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Flooding could wipe out 1m hectares of Argentine soy
By William Clarke - Published 04/01/2017

Weather prospects for soybeans have been swinging between rain and drought in Argentina so far this growing season, with analyst Dr Michael Cordonnier now warning that as much as 1m hectares could be lost to flooding.

Since late December, rains have soaked much of the Argentine heartland, with over a food of rains reported in the Christmas and New Year period across Cordoba, southern Santa Fe, northern Buenos Aires, and Entre Rios.

"It is hard to get accurate information concerning the extent of the flooding due to the holidays, but I did see one report that mentioned 450,000 hectares had been declared a state of emergency," said Dr Cordonnier.

Dry-out needed

"There has been localized flooding which will require replanting of the soybeans if it dries out in time."

Dr Cordonnier said that the area, which is very flat, would require an "extended period of time for the water to drain or soak into the soil".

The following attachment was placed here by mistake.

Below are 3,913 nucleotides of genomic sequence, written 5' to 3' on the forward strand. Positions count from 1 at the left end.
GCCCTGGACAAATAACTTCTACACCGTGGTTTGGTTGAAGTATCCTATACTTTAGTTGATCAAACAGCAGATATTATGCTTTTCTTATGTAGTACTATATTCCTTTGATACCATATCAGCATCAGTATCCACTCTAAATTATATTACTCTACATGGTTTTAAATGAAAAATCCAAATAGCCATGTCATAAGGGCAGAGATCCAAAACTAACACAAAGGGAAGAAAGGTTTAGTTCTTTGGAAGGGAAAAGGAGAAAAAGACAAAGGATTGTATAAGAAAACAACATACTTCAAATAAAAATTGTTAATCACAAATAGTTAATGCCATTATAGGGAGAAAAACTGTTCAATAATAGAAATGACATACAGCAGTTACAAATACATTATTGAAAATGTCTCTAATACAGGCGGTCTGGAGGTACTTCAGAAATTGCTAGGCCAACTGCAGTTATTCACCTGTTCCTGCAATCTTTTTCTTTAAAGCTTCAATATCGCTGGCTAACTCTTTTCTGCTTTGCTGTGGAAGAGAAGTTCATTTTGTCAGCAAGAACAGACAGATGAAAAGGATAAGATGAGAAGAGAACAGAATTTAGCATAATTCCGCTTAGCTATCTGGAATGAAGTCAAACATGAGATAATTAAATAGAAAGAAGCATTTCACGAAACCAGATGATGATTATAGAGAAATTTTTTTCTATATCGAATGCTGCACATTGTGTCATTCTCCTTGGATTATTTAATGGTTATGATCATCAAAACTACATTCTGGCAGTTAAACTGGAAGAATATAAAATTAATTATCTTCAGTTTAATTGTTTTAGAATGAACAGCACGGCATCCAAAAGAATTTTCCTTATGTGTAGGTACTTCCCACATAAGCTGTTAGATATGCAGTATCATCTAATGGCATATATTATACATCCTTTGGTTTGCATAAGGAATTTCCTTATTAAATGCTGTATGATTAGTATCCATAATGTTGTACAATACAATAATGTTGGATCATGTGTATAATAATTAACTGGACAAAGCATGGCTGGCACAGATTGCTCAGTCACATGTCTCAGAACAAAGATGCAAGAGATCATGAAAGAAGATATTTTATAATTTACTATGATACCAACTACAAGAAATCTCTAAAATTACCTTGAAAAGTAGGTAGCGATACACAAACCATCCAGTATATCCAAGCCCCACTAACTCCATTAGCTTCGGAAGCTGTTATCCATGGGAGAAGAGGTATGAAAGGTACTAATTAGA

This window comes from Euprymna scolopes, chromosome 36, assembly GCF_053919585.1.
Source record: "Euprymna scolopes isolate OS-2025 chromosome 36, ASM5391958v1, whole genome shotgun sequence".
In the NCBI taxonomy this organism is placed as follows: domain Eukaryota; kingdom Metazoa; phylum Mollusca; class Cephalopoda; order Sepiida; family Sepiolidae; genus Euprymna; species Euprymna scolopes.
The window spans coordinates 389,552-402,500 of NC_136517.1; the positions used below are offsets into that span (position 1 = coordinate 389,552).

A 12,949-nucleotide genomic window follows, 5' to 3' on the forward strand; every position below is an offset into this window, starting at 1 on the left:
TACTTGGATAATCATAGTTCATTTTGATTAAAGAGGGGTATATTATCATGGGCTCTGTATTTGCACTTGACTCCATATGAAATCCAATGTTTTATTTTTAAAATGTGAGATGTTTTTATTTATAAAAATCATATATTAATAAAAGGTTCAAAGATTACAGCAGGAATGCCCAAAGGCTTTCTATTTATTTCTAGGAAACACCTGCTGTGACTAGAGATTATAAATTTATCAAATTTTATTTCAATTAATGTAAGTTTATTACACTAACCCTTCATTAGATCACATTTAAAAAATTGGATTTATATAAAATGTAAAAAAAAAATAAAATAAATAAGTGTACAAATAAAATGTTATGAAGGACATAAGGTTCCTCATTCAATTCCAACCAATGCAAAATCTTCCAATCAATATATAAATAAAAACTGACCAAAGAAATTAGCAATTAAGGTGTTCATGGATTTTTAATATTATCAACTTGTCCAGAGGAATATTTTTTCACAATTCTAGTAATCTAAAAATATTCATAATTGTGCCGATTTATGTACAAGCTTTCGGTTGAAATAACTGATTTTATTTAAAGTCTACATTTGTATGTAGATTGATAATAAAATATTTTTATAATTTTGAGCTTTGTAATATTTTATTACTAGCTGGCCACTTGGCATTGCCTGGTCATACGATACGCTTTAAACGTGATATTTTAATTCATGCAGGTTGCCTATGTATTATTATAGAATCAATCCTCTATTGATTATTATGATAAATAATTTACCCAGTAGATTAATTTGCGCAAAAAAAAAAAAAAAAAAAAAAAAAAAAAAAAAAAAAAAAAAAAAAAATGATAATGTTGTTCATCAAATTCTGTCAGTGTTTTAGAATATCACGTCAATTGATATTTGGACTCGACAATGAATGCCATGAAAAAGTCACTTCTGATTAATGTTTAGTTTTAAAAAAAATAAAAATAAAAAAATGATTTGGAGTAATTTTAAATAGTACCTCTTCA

"The concern is if the area will dry up enough in order to allow planting before the time runs out."

"The soybean planting window in central Argentina closes about January 10."

"If a farmer is desperate, they could stretch the planting another 10-14 days, but not beyond that."

'Catastrophic effect' in flooded areas

Dr Cordonnier warned of a "strong possibility" that farmers will not be able to complete sowings in time, including the sowings of second-crop beans and the replanting of washed out first-crop fields.

"In a worst case scenario where the flooded areas do not dry up in time to replant the soybeans, maybe as much as 1m hectares of soybeans in Argentina may not get planted including first planting and replanting."

"That would equate to about 5% of the soybean acreage and about 3m tonnes of soybean production."

But Dr Cordonnier noted while in areas with flooding, the effect would be "catastrophic" the rains would actually be beneficial in areas that avoided flooding.

"Therefore, I think the soybean yields in Argentina will be fine, but the acreage may end up being less than anticipated."

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